WIGGINS: From promotion to promotion, there are dozens of wrestlers that stand out on their respective rosters and could make a major impact in WWE. ROH has a significant number of these, with Jay Lethal, Dalton Castle, Marty Scurll and Will Ospreay all standing out to me as having fantastic star potential. There are also names like Ricochet, Pentagon Dark, Angelico, The Young Bucks, Kenny Omega, Kazuchika Okada, Michael Elgin, Tetsuya Naito and many more that jump around the indies that would be great fits for WWE if utilized correctly. Of course, the women's rosters on both RAW and SmackDown Live could use fresh faces to make them feel deservedly on par with the men's divisions, and signing skilled performers such as Candice LeRae, Rosemary, Jade, Santana Garrett and especially Ivelisse would go a great deal to bolstering their ranks and shining an even brighter spotlight on the division.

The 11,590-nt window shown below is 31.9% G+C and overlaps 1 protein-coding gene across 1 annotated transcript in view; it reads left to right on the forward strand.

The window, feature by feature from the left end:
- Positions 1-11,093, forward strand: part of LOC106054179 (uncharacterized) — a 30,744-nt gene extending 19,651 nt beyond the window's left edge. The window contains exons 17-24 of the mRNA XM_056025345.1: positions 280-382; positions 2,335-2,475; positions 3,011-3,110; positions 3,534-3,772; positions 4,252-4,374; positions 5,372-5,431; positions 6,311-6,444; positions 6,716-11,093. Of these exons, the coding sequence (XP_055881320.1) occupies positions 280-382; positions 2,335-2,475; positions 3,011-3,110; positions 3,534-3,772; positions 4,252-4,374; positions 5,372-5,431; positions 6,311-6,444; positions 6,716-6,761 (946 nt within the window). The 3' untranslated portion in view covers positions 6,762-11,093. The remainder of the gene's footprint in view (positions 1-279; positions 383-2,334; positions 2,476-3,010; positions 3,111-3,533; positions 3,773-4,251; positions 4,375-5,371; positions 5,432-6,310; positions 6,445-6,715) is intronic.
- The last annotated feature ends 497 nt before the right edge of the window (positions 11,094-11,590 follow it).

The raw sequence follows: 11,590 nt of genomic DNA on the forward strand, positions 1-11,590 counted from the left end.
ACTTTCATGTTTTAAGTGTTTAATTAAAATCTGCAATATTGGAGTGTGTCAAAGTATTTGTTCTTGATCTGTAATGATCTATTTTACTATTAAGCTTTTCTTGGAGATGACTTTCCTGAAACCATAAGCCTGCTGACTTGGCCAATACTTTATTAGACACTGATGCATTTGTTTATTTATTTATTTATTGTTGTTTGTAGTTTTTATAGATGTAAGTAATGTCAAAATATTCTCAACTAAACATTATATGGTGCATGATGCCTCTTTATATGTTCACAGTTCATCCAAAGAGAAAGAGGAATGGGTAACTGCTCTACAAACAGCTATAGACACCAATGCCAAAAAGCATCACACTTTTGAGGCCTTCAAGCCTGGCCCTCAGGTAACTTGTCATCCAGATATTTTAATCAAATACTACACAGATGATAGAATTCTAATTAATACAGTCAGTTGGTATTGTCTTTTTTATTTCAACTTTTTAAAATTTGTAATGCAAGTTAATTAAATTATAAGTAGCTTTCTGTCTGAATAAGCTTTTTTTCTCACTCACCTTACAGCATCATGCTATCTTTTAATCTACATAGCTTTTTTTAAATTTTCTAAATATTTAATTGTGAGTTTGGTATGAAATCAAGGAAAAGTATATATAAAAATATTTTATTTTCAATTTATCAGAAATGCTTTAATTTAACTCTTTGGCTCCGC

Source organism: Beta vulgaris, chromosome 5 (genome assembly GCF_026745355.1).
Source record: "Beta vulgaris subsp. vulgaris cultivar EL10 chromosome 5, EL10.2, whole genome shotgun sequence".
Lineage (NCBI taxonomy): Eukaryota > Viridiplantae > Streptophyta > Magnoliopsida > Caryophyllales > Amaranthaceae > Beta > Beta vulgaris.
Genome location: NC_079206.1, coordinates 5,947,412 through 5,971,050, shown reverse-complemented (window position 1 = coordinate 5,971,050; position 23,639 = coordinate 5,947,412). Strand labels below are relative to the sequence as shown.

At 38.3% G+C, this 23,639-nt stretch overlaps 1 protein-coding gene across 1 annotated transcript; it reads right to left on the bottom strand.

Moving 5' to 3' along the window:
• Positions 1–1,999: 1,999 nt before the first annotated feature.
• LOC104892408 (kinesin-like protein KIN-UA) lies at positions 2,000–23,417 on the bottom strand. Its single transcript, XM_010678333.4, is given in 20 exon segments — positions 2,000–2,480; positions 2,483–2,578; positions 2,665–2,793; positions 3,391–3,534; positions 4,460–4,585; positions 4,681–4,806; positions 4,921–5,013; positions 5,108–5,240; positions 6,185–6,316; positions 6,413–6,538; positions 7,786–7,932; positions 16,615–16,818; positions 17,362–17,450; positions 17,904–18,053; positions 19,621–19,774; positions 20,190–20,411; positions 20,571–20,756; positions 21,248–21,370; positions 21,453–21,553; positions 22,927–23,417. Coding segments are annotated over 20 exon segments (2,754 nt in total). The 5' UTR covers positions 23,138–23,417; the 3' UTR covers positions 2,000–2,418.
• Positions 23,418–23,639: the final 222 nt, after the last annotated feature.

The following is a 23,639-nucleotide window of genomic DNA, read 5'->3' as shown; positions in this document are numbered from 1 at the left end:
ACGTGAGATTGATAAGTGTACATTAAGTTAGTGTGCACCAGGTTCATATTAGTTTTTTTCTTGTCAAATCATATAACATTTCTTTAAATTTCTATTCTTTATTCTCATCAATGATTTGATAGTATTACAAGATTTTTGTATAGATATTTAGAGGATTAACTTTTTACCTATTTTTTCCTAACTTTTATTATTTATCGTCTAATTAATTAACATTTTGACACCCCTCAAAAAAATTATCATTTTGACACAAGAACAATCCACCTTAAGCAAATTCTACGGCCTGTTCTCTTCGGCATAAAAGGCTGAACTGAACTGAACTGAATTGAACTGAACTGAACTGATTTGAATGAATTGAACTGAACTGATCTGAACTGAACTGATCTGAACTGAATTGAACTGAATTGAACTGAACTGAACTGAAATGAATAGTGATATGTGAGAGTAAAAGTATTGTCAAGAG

KEEFER: Ring of Honor is also shooting talent to WWE and a tag team from ROH could spice up WWE's lackluster tag team divisions. War Machine, consisting of Hanson and Ray Rowe, captured the ROH Tag Team Championship and wrecked havoc for 143 days, accepting all challengers. They are a pair of brutal big men who could add some size to the tag team group. Speaking of ROH, Jay Lethal could make the jump to NXT soon. He is a constant top-tier talent and has held nearly every title in the company. He is ranked with the likes of Daniel Bryan, AJ Styles, and Samoa Joe in the promotion's history. WWE could also snag three of Japan's top females in Arisa Nakajima, Io Shirai, and Kairi Hojo in the near future. Shirai is rumored to already have a contract negotiated with WWE and can add more international influence. While she has been with WWE before, Gail Kim has revived her career with TNA and has proven she can be a top tier face of the company. She is nearing the end of her career and could end on a high note with returning to WWE and proving her critics wrong.
Those are our thoughts on the issue, but where do you stand?
Let us know your answers to these questions in the comments below!